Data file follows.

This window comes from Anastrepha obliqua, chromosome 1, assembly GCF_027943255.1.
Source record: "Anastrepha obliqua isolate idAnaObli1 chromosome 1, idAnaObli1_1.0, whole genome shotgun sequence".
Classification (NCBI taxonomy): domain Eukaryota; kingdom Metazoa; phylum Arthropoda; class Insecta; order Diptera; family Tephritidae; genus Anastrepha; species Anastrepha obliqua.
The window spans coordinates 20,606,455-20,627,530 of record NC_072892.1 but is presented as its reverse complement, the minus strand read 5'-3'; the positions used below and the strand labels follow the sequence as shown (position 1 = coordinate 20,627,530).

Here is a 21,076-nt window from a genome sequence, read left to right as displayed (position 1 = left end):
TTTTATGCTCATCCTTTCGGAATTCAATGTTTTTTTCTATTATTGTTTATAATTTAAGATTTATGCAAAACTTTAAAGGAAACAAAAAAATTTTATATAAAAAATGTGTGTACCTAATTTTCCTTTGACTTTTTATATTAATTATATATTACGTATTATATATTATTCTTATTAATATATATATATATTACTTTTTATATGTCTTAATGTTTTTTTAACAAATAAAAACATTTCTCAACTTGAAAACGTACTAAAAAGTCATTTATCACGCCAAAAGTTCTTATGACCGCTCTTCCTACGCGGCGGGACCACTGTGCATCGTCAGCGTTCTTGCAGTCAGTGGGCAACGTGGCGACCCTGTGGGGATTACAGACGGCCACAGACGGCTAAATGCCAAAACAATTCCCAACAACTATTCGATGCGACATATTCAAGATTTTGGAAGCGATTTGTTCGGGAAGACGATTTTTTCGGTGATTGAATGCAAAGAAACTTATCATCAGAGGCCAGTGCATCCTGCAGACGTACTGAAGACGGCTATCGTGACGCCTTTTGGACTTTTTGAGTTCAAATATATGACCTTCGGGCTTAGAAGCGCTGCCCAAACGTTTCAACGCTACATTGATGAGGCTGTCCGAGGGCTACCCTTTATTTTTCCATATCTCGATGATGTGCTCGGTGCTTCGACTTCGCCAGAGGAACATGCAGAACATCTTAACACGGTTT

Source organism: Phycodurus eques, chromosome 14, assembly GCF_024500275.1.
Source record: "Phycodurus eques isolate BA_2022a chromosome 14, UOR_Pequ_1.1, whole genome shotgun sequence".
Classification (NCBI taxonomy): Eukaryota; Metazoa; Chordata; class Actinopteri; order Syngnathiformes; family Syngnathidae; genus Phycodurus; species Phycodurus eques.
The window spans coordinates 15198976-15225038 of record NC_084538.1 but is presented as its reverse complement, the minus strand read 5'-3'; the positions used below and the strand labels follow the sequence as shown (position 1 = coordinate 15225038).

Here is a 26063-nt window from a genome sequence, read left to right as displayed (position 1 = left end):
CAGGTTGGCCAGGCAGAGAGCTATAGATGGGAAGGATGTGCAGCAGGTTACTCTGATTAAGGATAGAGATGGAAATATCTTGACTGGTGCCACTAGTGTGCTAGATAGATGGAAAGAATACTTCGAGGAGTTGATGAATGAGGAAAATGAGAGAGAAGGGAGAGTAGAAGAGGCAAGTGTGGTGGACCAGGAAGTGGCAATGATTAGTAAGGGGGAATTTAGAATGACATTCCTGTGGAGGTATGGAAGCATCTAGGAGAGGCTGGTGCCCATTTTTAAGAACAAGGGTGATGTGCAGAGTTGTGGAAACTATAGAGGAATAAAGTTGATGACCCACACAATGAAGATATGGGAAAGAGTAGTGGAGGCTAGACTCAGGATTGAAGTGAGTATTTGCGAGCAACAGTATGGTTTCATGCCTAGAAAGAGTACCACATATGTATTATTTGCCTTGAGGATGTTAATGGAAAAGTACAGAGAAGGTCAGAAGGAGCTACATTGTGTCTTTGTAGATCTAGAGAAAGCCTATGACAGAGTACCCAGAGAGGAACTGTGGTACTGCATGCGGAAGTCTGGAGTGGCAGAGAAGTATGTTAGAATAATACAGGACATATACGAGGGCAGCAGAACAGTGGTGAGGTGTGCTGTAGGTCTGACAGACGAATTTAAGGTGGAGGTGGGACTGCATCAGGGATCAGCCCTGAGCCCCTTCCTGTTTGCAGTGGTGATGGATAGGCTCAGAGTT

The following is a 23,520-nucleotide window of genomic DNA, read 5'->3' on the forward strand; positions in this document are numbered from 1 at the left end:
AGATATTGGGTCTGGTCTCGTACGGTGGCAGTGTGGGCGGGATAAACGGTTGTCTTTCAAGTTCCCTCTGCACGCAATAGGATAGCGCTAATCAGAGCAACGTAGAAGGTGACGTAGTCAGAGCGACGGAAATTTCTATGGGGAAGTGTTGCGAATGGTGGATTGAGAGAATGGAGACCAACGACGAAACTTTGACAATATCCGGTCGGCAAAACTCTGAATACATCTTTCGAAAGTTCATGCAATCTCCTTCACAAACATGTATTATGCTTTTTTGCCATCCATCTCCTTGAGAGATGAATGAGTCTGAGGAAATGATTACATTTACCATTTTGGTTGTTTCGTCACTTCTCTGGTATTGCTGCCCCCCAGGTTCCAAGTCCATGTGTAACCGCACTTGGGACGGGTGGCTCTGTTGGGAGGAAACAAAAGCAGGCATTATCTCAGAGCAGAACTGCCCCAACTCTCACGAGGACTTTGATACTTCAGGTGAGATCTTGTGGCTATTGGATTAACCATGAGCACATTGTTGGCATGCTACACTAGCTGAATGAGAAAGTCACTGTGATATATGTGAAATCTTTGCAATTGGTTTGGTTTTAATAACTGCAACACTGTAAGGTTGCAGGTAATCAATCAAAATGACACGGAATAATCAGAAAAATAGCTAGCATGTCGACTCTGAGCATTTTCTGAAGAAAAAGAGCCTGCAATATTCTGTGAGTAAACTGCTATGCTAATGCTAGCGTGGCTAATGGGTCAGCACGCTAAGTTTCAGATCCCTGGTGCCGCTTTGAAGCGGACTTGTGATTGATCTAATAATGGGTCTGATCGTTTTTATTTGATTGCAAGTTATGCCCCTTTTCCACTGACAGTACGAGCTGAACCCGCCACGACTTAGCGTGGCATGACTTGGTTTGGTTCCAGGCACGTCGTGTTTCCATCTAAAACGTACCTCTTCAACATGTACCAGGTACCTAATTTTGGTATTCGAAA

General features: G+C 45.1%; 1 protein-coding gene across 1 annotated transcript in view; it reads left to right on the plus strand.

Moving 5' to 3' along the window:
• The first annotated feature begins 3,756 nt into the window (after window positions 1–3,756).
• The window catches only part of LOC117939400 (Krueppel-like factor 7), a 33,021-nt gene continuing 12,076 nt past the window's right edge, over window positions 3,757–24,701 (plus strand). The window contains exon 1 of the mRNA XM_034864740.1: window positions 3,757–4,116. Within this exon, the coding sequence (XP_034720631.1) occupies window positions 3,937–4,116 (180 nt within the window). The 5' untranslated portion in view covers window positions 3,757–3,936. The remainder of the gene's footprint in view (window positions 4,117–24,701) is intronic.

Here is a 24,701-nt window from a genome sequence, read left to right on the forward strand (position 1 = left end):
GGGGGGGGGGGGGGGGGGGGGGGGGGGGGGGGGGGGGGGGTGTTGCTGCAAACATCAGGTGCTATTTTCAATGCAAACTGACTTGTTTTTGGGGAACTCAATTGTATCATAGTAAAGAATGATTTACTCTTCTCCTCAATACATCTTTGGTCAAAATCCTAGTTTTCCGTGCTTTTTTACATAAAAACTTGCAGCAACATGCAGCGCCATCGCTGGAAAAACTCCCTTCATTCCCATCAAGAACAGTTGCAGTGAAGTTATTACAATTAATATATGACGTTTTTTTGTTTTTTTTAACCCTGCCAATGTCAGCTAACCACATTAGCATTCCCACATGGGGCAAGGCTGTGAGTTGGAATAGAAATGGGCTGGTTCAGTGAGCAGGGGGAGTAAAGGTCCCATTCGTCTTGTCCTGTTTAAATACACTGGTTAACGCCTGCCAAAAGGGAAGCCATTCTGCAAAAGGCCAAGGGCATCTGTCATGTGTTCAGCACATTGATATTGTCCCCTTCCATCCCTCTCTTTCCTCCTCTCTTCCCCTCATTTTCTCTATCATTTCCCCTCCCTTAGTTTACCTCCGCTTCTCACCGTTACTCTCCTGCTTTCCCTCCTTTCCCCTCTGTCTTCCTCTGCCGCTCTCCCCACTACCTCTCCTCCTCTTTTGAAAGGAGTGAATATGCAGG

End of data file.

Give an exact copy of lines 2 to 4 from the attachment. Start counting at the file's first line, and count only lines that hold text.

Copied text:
Source record: "Anastrepha obliqua isolate idAnaObli1 chromosome 1, idAnaObli1_1.0, whole genome shotgun sequence".
Classification (NCBI taxonomy): domain Eukaryota; kingdom Metazoa; phylum Arthropoda; class Insecta; order Diptera; family Tephritidae; genus Anastrepha; species Anastrepha obliqua.
The window spans coordinates 20,606,455-20,627,530 of record NC_072892.1 but is presented as its reverse complement, the minus strand read 5'-3'; the positions used below and the strand labels follow the sequence as shown (position 1 = coordinate 20,627,530).